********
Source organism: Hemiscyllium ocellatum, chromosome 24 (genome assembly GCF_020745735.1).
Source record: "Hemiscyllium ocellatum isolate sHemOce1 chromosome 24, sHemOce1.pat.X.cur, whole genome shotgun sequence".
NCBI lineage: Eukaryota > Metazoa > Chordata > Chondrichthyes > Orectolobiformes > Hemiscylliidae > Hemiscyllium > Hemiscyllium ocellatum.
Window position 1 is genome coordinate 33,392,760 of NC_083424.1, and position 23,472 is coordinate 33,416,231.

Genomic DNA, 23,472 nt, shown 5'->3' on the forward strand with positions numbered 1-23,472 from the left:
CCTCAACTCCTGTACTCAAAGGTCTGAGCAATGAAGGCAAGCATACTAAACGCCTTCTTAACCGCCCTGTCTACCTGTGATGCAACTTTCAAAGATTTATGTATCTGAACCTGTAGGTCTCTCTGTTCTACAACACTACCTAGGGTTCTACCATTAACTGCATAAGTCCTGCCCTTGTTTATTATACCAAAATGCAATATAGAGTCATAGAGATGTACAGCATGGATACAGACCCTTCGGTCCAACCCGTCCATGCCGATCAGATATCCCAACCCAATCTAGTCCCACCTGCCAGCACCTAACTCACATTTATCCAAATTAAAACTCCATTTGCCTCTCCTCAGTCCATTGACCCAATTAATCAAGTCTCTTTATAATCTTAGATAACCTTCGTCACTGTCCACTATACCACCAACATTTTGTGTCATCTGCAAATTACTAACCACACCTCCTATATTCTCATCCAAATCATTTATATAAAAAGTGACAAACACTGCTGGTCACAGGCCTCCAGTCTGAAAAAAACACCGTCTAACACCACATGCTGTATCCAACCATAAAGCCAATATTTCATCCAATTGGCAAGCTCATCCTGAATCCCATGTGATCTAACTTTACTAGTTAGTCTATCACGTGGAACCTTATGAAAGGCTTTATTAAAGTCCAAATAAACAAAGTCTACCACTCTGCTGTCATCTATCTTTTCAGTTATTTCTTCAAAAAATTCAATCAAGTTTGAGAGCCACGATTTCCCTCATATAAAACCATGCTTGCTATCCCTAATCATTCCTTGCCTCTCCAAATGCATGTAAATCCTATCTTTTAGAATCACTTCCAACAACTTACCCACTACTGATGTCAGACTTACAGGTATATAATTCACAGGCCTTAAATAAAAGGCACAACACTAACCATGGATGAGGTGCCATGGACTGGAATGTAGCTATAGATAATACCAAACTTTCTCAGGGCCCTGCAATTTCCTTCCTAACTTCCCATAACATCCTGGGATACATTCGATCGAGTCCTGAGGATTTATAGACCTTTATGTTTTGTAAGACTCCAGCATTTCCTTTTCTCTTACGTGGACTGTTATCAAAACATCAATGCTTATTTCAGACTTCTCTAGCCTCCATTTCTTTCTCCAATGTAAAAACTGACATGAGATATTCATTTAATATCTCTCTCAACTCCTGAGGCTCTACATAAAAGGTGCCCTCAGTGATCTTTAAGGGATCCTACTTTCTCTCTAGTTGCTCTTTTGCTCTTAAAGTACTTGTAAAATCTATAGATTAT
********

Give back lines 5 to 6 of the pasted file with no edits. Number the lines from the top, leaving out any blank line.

Genomic DNA, 23,472 nt, shown 5'->3' on the forward strand with positions numbered 1-23,472 from the left:
CCTCAACTCCTGTACTCAAAGGTCTGAGCAATGAAGGCAAGCATACTAAACGCCTTCTTAACCGCCCTGTCTACCTGTGATGCAACTTTCAAAGATTTATGTATCTGAACCTGTAGGTCTCTCTGTTCTACAACACTACCTAGGGTTCTACCATTAACTGCATAAGTCCTGCCCTTGTTTATTATACCAAAATGCAATATAGAGTCATAGAGATGTACAGCATGGATACAGACCCTTCGGTCCAACCCGTCCATGCCGATCAGATATCCCAACCCAATCTAGTCCCACCTGCCAGCACCTAACTCACATTTATCCAAATTAAAACTCCATTTGCCTCTCCTCAGTCCATTGACCCAATTAATCAAGTCTCTTTATAATCTTAGATAACCTTCGTCACTGTCCACTATACCACCAACATTTTGTGTCATCTGCAAATTACTAACCACACCTCCTATATTCTCATCCAAATCATTTATATAAAAAGTGACAAACACTGCTGGTCACAGGCCTCCAGTCTGAAAAAAACACCGTCTAACACCACATGCTGTATCCAACCATAAAGCCAATATTTCATCCAATTGGCAAGCTCATCCTGAATCCCATGTGATCTAACTTTACTAGTTAGTCTATCACGTGGAACCTTATGAAAGGCTTTATTAAAGTCCAAATAAACAAAGTCTACCACTCTGCTGTCATCTATCTTTTCAGTTATTTCTTCAAAAAATTCAATCAAGTTTGAGAGCCACGATTTCCCTCATATAAAACCATGCTTGCTATCCCTAATCATTCCTTGCCTCTCCAAATGCATGTAAATCCTATCTTTTAGAATCACTTCCAACAACTTACCCACTACTGATGTCAGACTTACAGGTATATAATTCACAGGCCTTAAATAAAAGGCACAACACTAACCATGGATGAGGTGCCATGGACTGGAATGTAGCTATAGATAATACCAAACTTTCTCAGGGCCCTGCAATTTCCTTCCTAACTTCCCATAACATCCTGGGATACATTCGATCGAGTCCTGAGGATTTATAGACCTTTATGTTTTGTAAGACTCCAGCATTTCCTTTTCTCTTACGTGGACTGTTATCAAAACATCAATGCTTATTTCAGACTTCTCTAGCCTCCATTTCTTTCTCCAATGTAAAAACTGACATGAGATATTCATTTAATATCTCTCTCAACTCCTGAGGCTCTACATAAAAGGTGCCCTCAGTGATCTTTAAGGGATCCTACTTTCTCTCTAGTTGCTCTTTTGCTCTTAAAGTACTTGTAAAATCTATAGATTAT